In explaining Outkast’s often radical shifts in sound, style, and subject matter between albums, André 3000 has described those transformations as the natural result of the two- to three-year breaks he and his partner, Big Boi, would take between projects, wherein both rappers would live their lives, tour, fall in and out of love, expose themselves to new ideas, find different sources of inspiration, etc. All those new experiences went right back into the music. From an interview André did with Hard Knock TV:

It really boils down to the time in between the albums. Like, the life you’ve lived, your influences during that time—you know, turning on to new music, getting bored. All those things make up whatever the next album would’ve been.

But younger rappers no longer have that luxury.

And, you know, we were in a different time. Like, now you have artists that drop three, four mixtapes a year—and an album. But it was—you gotta think, we were like two years between every album. So we were damn near like different people between every album. We were kids when they first met us, so by the time y’all saw us at, you know, Stankonia and all those albums, we were just growing into being an adult, not really knowing what we were about, or trying to figure out what we were about, so. You were just seeing growth, and the music went with it.

André isn’t exactly critical of rap music’s new hyper-productive era, but he does point out how it changes things. Take, for the example, the current superstar rapper whose prolific nature is most likely to stifle any artistic growth: Atlanta’s own Future, the progeny of that city’s beloved, Outkast-affiliated Dungeon Family collective. Implicit in André’s thoughts is a clear question: How can musicians expect to grow as artists, if they don’t have time to grow as people?

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Future first appeared in the mainstream consciousness as an omnipresent yet curiously secondary figure in hip-hop—a schtick-y, T-Pain-esque hook man whose features registered more strongly than his solo work. (See “Racks.”) In 2015, however, he took his place in the spotlight, and is now the single most accessibly innovative and entertaining rapper doing it. His only true current peer in terms of visibility, productivity, and genre-bending creativity is the similarly brilliant Young Thug (whose scattershot approach to releases somewhat curbs his appeal to all but the most dedicated), and while Future’s star shines a few watts dimmer than the likes of Drake and Kanye, it’s telling that Drake was so enthralled by the sizzurp-sipping singer’s wave at its peak that he felt the need to hitch himself to Future’s star via a full-length collaborative album, September’s What a Time to Be Alive, while Kanye himself so coveted the Future sound that he did what he so often does: hit up the nearest bootleg version (in this case, a fairly unknown sound-alike Brooklyn rapper named Desiigner) and gave him two prominent spots on his new album, The Life of Pablo.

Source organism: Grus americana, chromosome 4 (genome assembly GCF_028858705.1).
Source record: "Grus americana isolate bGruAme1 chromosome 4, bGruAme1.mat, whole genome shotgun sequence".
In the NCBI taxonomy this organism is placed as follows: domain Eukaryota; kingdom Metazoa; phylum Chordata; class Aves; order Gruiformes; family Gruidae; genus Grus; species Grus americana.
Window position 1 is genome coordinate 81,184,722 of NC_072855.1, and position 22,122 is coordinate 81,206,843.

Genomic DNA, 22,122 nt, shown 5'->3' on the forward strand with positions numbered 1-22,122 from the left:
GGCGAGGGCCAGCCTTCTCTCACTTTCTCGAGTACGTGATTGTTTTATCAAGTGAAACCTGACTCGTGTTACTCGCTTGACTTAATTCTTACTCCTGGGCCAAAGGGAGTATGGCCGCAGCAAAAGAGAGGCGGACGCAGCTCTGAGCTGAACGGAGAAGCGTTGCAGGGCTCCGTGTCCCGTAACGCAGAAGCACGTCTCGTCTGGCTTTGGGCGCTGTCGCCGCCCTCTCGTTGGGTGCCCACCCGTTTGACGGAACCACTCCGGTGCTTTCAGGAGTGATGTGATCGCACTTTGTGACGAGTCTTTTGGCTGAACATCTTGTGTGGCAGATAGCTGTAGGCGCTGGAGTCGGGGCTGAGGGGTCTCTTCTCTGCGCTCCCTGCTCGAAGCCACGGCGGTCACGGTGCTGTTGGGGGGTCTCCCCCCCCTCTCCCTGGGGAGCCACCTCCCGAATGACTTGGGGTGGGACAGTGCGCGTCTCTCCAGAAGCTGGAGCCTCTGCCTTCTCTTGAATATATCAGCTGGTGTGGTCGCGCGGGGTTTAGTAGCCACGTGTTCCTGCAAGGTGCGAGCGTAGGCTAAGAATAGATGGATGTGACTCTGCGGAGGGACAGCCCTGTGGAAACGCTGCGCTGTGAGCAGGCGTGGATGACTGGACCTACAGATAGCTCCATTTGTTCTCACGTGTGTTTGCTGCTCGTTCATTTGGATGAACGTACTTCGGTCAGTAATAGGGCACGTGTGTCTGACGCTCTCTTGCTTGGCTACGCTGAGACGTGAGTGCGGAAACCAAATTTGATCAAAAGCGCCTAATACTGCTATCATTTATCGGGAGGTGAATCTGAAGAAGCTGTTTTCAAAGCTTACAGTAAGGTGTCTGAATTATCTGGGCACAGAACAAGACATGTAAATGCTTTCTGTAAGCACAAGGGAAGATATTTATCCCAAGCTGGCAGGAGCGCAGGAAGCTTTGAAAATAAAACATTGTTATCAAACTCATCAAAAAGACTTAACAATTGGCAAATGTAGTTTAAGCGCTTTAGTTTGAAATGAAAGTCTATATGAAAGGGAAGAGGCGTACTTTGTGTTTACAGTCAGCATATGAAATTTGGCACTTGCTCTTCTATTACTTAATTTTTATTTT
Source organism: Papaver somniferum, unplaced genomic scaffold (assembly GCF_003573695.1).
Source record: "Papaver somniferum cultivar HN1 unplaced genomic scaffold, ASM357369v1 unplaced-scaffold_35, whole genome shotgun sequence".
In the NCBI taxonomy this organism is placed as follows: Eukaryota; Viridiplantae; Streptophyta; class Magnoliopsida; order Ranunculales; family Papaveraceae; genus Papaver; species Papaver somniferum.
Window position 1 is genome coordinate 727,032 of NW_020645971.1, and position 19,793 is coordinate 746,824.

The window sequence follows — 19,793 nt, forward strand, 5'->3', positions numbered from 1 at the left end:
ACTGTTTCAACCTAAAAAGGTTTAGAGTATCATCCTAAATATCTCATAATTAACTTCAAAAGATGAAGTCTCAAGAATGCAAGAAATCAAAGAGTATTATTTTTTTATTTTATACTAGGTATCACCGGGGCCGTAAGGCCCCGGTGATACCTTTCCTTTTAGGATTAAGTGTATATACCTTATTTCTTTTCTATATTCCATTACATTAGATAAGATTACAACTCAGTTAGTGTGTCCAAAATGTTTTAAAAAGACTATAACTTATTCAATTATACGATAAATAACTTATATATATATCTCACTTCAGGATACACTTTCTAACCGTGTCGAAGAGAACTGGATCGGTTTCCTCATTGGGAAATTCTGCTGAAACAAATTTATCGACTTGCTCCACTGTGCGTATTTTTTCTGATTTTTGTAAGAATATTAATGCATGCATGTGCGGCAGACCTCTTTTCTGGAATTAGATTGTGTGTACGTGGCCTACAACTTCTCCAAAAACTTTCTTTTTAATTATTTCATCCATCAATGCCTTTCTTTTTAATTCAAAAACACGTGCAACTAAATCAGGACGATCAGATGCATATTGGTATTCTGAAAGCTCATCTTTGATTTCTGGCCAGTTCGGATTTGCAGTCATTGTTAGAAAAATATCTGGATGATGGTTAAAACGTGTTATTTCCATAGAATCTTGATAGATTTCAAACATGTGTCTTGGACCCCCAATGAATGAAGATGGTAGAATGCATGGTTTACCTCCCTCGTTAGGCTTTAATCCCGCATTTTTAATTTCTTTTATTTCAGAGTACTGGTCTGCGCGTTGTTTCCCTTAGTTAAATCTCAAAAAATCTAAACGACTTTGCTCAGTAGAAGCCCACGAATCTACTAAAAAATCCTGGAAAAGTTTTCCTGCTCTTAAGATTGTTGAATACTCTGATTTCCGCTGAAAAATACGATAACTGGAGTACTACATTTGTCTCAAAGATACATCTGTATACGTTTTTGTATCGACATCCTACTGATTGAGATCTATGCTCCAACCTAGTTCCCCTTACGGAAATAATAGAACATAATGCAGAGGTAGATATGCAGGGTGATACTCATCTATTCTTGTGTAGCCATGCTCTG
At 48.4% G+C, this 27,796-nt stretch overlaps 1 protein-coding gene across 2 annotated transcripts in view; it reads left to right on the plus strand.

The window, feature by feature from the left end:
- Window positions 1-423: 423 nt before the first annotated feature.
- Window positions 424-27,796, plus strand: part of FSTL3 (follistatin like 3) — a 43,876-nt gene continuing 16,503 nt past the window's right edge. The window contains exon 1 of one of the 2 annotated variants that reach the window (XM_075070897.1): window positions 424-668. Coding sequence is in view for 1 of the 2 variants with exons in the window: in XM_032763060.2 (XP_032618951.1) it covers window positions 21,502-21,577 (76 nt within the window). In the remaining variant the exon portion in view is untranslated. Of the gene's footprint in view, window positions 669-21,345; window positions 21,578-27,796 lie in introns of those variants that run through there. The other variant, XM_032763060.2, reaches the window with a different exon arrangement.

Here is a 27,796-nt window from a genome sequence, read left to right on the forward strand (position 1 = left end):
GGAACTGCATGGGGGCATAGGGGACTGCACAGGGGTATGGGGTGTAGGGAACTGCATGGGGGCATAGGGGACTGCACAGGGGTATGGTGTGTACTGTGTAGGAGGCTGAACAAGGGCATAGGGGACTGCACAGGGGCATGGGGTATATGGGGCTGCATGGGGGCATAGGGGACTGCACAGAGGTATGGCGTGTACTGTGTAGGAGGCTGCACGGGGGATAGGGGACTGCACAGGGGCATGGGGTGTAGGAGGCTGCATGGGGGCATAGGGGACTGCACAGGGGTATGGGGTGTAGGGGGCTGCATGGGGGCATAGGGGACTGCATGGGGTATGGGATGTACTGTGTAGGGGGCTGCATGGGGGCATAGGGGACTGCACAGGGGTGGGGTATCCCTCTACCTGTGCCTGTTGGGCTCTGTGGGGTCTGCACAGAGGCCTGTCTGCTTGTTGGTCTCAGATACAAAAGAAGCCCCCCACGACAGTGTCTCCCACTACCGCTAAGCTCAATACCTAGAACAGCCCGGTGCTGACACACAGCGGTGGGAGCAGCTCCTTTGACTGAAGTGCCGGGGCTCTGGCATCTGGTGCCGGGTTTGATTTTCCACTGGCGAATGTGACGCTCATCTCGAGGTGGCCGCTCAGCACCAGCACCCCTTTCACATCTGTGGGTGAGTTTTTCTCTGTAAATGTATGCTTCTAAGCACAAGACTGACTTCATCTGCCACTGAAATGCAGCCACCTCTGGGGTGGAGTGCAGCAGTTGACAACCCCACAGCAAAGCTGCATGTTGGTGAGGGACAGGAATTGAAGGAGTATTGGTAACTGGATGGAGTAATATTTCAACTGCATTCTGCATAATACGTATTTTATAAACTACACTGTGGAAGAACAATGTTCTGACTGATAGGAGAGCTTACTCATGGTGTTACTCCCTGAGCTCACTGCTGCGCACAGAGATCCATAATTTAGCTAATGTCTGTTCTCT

Where most of rap’s caste of elites earned their spot via a hit song or two— or through a prominent cosign, or thanks to the industry’s dogged determination to make that person happen—Future got there the only way he knows how: the man of the streets got there from the streets. After a clutch of underground mixtapes, his well-received “official” 2012 debut, Pluto, and his 2014 sophomore effort, Honest, he found himself at a musical and personal crossroads, and proceeded to go on one of the most remarkable stretches of repeated and incessant excellence the genre has ever seen.

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On October 28, 2014, coming off the fan-pleasing yet commercially underwhelming Honestand fresh out of a long-term, high-profile relationship with the R&B singer Ciara—Future released the free online mixtape Monster. In 2015, he released three more mixtapes (Beast Mode in January, 56 Nights in March, and the Drake project What a Time to Be Alive in September) and another formal album (July’s DS2), each of which featured a diverse array of sounds tied together by how stunningly great it all was. After a four-month “drought,” he returned last month with the mixtape Purple Reign, and followed that less than a month later with EVOL (that’s love spelled backwards, naturally). All told, in less than 18 months, Future has released more official songs than Outkast managed in the six and a half years spanning from Southernplayalisticadillacmuzik to Stankonia. It’s a full career mashed into a year and a half.